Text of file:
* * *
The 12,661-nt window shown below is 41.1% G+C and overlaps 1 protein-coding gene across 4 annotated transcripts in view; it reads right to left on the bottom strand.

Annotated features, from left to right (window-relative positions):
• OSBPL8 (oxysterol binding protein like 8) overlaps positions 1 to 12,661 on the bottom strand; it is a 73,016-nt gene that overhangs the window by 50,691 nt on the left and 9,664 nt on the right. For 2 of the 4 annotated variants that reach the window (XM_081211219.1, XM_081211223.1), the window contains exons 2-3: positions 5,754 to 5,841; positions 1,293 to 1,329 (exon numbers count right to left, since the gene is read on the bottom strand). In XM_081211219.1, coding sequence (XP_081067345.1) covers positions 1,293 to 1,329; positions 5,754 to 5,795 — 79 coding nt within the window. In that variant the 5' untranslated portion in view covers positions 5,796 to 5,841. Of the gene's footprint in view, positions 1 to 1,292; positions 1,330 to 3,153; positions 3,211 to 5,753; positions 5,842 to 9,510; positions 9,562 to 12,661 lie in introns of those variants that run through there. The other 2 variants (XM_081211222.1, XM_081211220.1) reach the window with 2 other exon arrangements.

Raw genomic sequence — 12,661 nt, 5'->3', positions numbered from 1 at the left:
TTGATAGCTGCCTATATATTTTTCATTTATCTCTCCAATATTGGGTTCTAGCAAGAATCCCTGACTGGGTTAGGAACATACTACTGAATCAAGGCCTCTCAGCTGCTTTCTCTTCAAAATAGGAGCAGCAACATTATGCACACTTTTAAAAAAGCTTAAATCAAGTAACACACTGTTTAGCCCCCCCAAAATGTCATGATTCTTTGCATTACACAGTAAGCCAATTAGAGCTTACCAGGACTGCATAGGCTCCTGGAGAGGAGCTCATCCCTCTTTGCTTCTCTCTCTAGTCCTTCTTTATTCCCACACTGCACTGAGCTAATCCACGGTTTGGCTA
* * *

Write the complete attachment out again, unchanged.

The 12,661-nt window shown below is 41.1% G+C and overlaps 1 protein-coding gene across 4 annotated transcripts in view; it reads right to left on the bottom strand.

Annotated features, from left to right (window-relative positions):
• OSBPL8 (oxysterol binding protein like 8) overlaps positions 1 to 12,661 on the bottom strand; it is a 73,016-nt gene that overhangs the window by 50,691 nt on the left and 9,664 nt on the right. For 2 of the 4 annotated variants that reach the window (XM_081211219.1, XM_081211223.1), the window contains exons 2-3: positions 5,754 to 5,841; positions 1,293 to 1,329 (exon numbers count right to left, since the gene is read on the bottom strand). In XM_081211219.1, coding sequence (XP_081067345.1) covers positions 1,293 to 1,329; positions 5,754 to 5,795 — 79 coding nt within the window. In that variant the 5' untranslated portion in view covers positions 5,796 to 5,841. Of the gene's footprint in view, positions 1 to 1,292; positions 1,330 to 3,153; positions 3,211 to 5,753; positions 5,842 to 9,510; positions 9,562 to 12,661 lie in introns of those variants that run through there. The other 2 variants (XM_081211222.1, XM_081211220.1) reach the window with 2 other exon arrangements.

Raw genomic sequence — 12,661 nt, 5'->3', positions numbered from 1 at the left:
TTGATAGCTGCCTATATATTTTTCATTTATCTCTCCAATATTGGGTTCTAGCAAGAATCCCTGACTGGGTTAGGAACATACTACTGAATCAAGGCCTCTCAGCTGCTTTCTCTTCAAAATAGGAGCAGCAACATTATGCACACTTTTAAAAAAGCTTAAATCAAGTAACACACTGTTTAGCCCCCCCAAAATGTCATGATTCTTTGCATTACACAGTAAGCCAATTAGAGCTTACCAGGACTGCATAGGCTCCTGGAGAGGAGCTCATCCCTCTTTGCTTCTCTCTCTAGTCCTTCTTTATTCCCACACTGCACTGAGCTAATCCACGGTTTGGCTA